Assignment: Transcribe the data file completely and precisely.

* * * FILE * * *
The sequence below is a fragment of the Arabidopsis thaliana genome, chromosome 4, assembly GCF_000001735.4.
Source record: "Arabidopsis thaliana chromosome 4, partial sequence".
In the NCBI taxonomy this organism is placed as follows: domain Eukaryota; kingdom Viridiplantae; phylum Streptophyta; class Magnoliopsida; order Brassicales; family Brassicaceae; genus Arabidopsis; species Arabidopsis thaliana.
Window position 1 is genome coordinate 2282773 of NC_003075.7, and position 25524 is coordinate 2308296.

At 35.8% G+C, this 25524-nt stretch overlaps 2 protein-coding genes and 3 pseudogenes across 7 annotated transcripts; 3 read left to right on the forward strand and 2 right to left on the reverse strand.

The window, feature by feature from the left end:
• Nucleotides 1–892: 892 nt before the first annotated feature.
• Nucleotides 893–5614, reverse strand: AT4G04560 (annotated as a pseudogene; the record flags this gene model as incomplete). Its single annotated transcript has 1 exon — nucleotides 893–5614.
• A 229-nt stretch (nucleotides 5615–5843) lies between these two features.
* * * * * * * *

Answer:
The sequence below is a fragment of the Arabidopsis thaliana genome, chromosome 4, assembly GCF_000001735.4.
Source record: "Arabidopsis thaliana chromosome 4, partial sequence".
In the NCBI taxonomy this organism is placed as follows: domain Eukaryota; kingdom Viridiplantae; phylum Streptophyta; class Magnoliopsida; order Brassicales; family Brassicaceae; genus Arabidopsis; species Arabidopsis thaliana.
Window position 1 is genome coordinate 2282773 of NC_003075.7, and position 25524 is coordinate 2308296.

At 35.8% G+C, this 25524-nt stretch overlaps 2 protein-coding genes and 3 pseudogenes across 7 annotated transcripts; 3 read left to right on the forward strand and 2 right to left on the reverse strand.

The window, feature by feature from the left end:
• Nucleotides 1–892: 892 nt before the first annotated feature.
• Nucleotides 893–5614, reverse strand: AT4G04560 (annotated as a pseudogene; the record flags this gene model as incomplete). Its single annotated transcript has 1 exon — nucleotides 893–5614.
• A 229-nt stretch (nucleotides 5615–5843) lies between these two features.